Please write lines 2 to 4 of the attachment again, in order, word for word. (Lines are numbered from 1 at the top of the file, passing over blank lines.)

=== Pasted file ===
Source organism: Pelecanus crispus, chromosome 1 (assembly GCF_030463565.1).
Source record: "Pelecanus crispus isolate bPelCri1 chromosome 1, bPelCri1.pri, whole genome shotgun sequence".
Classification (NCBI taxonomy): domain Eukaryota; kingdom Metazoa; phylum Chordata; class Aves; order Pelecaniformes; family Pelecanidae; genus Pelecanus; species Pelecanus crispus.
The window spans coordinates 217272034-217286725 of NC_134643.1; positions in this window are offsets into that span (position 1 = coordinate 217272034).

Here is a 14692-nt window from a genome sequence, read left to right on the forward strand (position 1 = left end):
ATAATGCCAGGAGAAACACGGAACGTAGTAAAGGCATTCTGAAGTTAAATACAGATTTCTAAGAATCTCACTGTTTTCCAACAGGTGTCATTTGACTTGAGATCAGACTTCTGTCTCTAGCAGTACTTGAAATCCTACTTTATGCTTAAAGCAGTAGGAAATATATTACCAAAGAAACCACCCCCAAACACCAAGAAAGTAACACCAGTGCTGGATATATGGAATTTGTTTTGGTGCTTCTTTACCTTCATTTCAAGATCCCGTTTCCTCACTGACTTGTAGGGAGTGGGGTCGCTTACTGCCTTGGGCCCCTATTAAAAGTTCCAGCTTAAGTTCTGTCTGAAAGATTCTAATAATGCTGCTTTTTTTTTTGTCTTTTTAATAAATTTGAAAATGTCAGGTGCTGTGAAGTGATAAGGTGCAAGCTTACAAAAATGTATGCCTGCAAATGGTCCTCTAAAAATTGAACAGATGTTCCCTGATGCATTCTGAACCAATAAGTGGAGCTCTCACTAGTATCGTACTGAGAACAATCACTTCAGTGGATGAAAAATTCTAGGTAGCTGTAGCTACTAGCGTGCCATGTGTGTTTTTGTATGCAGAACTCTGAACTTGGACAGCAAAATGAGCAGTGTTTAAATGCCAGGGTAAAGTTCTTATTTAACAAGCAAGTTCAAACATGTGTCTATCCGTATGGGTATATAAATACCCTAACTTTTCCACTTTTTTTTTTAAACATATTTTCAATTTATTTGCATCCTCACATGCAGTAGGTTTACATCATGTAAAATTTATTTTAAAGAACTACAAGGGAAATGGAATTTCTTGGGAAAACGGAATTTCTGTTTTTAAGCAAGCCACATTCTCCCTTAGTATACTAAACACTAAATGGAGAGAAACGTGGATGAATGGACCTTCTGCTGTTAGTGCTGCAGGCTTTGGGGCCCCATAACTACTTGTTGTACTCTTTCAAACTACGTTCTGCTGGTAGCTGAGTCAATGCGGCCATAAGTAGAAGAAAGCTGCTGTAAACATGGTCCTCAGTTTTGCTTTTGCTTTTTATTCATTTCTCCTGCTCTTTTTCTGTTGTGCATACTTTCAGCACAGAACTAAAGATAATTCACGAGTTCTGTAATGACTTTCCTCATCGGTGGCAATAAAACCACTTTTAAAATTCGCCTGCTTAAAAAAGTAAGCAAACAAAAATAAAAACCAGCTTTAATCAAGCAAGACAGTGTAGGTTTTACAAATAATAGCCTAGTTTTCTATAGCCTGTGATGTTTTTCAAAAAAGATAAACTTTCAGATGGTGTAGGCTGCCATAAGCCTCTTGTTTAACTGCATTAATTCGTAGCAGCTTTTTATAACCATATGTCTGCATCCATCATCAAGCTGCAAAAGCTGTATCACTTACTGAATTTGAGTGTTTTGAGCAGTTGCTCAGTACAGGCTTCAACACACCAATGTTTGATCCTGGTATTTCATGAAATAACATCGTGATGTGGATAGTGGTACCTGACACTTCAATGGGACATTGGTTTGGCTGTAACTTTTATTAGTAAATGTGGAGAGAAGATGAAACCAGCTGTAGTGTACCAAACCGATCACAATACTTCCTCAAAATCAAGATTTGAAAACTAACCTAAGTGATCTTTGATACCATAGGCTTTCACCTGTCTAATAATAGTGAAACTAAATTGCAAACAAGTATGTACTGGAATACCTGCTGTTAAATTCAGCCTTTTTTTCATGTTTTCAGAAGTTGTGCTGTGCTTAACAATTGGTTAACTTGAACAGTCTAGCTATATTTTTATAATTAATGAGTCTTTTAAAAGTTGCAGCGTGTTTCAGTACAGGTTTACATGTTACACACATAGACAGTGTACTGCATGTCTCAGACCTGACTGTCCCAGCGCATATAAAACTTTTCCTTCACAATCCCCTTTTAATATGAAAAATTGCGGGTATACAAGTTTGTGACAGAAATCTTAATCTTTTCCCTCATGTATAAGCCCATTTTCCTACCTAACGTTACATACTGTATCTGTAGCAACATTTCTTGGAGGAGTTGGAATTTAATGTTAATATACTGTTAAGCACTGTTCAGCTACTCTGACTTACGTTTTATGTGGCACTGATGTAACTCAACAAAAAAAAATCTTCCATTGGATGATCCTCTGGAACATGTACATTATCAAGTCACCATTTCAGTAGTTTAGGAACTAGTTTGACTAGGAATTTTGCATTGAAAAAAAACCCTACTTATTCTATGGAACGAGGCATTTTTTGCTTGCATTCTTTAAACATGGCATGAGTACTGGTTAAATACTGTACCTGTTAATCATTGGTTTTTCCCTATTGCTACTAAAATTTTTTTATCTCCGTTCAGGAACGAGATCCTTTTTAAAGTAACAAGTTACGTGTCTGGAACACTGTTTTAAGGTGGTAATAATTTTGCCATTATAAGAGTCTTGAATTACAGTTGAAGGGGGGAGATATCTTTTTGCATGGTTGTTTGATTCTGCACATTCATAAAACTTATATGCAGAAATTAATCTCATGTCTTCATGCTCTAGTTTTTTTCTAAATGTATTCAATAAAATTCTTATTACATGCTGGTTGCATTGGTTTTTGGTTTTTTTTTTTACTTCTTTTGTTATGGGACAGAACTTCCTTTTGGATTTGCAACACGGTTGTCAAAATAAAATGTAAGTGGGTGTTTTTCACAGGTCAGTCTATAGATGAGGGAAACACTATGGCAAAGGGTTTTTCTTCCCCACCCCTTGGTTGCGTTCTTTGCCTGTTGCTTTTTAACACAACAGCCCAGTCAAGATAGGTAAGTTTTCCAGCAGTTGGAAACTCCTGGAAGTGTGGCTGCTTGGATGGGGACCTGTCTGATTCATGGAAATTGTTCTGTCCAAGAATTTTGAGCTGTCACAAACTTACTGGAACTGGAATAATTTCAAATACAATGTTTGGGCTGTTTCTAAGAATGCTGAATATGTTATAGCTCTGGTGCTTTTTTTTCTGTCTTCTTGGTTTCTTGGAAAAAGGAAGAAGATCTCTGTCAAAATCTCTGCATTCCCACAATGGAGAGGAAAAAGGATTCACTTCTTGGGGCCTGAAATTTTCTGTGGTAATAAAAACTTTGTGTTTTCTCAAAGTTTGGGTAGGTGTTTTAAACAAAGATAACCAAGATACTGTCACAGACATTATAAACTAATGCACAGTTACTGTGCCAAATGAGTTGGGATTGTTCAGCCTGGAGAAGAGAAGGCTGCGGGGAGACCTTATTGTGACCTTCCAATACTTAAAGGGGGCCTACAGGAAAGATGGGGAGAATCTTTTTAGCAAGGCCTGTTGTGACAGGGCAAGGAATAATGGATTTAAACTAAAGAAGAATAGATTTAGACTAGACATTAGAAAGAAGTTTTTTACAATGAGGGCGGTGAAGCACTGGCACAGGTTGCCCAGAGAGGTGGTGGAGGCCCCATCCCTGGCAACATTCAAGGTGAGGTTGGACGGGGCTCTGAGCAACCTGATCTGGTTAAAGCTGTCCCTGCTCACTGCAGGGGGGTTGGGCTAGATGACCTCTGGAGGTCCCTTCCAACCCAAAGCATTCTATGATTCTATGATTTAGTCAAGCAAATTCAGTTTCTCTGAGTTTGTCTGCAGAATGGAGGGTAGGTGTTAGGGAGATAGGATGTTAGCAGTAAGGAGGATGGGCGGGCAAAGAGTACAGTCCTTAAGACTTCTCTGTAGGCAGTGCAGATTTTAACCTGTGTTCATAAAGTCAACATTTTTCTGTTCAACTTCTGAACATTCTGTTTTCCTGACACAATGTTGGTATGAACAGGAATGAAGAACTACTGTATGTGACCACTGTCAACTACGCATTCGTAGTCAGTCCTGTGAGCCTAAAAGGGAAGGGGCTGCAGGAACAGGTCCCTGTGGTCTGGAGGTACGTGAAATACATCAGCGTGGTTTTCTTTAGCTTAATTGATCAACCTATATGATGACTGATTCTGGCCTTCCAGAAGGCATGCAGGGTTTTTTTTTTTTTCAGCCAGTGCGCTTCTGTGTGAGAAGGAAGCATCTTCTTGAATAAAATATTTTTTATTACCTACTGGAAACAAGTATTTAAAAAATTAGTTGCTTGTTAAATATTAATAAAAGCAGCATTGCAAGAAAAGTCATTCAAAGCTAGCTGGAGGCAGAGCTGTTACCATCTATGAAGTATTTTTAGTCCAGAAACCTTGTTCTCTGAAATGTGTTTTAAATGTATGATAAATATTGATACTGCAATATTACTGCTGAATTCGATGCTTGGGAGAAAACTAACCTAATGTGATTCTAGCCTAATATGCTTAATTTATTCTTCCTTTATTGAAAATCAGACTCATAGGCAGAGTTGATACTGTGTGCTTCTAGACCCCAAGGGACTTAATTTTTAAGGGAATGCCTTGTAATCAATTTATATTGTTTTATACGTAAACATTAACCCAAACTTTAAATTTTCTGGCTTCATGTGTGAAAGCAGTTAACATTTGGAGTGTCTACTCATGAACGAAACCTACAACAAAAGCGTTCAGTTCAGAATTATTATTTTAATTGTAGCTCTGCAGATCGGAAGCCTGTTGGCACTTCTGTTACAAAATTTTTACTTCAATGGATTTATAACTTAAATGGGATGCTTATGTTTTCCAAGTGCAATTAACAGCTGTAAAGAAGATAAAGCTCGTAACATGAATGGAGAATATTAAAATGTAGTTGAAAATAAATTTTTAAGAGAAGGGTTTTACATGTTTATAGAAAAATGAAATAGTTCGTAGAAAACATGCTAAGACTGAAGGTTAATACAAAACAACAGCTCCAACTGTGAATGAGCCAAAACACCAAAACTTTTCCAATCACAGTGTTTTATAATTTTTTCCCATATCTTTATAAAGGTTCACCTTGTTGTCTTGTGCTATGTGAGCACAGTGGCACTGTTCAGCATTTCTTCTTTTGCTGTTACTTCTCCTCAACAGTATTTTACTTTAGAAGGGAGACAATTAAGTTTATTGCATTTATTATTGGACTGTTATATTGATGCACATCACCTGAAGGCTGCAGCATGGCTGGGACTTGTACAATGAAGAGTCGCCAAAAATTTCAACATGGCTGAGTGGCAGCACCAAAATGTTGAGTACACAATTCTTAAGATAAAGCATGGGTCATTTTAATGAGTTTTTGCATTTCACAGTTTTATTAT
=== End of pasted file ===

Source record: "Pelecanus crispus isolate bPelCri1 chromosome 1, bPelCri1.pri, whole genome shotgun sequence".
Classification (NCBI taxonomy): domain Eukaryota; kingdom Metazoa; phylum Chordata; class Aves; order Pelecaniformes; family Pelecanidae; genus Pelecanus; species Pelecanus crispus.
The window spans coordinates 217272034-217286725 of NC_134643.1; positions in this window are offsets into that span (position 1 = coordinate 217272034).